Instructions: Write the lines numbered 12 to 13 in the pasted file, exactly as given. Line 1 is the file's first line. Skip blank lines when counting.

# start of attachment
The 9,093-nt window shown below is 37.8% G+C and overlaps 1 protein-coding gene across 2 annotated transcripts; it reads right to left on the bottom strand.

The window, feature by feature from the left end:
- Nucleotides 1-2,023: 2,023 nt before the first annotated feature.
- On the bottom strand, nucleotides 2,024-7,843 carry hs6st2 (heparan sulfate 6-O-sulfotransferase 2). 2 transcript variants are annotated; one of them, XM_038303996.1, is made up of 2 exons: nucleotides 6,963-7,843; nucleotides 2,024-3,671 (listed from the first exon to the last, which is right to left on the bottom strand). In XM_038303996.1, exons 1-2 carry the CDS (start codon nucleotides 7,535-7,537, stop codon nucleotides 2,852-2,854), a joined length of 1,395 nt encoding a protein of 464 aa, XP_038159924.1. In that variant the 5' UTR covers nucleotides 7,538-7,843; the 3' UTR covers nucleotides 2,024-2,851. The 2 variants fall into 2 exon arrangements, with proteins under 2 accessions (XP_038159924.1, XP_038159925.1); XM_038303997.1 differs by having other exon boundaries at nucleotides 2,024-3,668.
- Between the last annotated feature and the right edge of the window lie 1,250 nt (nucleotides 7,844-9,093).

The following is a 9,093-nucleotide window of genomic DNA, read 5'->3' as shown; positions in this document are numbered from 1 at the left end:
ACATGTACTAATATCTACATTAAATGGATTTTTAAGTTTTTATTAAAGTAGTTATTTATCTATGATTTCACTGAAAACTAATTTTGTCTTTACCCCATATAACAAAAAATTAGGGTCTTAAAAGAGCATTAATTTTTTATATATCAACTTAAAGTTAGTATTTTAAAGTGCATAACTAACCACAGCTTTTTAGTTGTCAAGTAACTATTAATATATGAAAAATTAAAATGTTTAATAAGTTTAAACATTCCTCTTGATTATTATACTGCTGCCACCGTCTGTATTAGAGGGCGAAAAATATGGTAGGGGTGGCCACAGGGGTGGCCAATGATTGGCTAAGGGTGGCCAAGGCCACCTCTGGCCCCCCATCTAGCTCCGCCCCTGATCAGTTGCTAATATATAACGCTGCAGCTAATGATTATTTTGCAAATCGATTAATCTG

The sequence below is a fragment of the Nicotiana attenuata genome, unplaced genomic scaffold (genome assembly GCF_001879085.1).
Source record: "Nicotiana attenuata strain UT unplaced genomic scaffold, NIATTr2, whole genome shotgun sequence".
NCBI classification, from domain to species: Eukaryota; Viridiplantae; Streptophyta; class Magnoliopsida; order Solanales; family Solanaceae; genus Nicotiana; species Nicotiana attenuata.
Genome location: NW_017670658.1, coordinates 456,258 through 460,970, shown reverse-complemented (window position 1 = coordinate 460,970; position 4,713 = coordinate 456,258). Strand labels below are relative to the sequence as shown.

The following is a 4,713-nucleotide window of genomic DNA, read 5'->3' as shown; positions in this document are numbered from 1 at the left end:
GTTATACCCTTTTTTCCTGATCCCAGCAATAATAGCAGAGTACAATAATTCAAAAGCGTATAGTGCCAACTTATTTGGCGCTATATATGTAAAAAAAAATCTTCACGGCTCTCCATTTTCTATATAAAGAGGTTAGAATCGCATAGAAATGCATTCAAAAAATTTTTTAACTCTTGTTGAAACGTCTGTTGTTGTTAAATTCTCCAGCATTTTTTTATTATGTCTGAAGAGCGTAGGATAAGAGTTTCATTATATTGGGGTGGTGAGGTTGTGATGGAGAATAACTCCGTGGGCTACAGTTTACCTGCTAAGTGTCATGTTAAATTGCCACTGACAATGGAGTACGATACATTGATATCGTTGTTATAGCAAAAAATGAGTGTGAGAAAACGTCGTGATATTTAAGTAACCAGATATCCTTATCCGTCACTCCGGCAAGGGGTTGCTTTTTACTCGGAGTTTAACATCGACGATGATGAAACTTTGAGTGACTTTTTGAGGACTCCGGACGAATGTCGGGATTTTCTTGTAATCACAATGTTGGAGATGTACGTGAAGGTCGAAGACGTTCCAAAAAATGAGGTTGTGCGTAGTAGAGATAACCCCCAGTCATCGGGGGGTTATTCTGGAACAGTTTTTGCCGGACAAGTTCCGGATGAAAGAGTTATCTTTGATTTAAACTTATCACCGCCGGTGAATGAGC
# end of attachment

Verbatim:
The following is a 4,713-nucleotide window of genomic DNA, read 5'->3' as shown; positions in this document are numbered from 1 at the left end:
GTTATACCCTTTTTTCCTGATCCCAGCAATAATAGCAGAGTACAATAATTCAAAAGCGTATAGTGCCAACTTATTTGGCGCTATATATGTAAAAAAAAATCTTCACGGCTCTCCATTTTCTATATAAAGAGGTTAGAATCGCATAGAAATGCATTCAAAAAATTTTTTAACTCTTGTTGAAACGTCTGTTGTTGTTAAATTCTCCAGCATTTTTTTATTATGTCTGAAGAGCGTAGGATAAGAGTTTCATTATATTGGGGTGGTGAGGTTGTGATGGAGAATAACTCCGTGGGCTACAGTTTACCTGCTAAGTGTCATGTTAAATTGCCACTGACAATGGAGTACGATACATTGATATCGTTGTTATAGCAAAAAATGAGTGTGAGAAAACGTCGTGATATTTAAGTAACCAGATATCCTTATCCGTCACTCCGGCAAGGGGTTGCTTTTTACTCGGAGTTTAACATCGACGATGATGAAACTTTGAGTGACTTTTTGAGGACTCCGGACGAATGTCGGGATTTTCTTGTAATCACAATGTTGGAGATGTACGTGAAGGTCGAAGACGTTCCAAAAAATGAGGTTGTGCGTAGTAGAGATAACCCCCAGTCATCGGGGGGTTATTCTGGAACAGTTTTTGCCGGACAAGTTCCGGATGAAAGAGTTATCTTTGATTTAAACTTATCACCGCCGGTGAATGAGC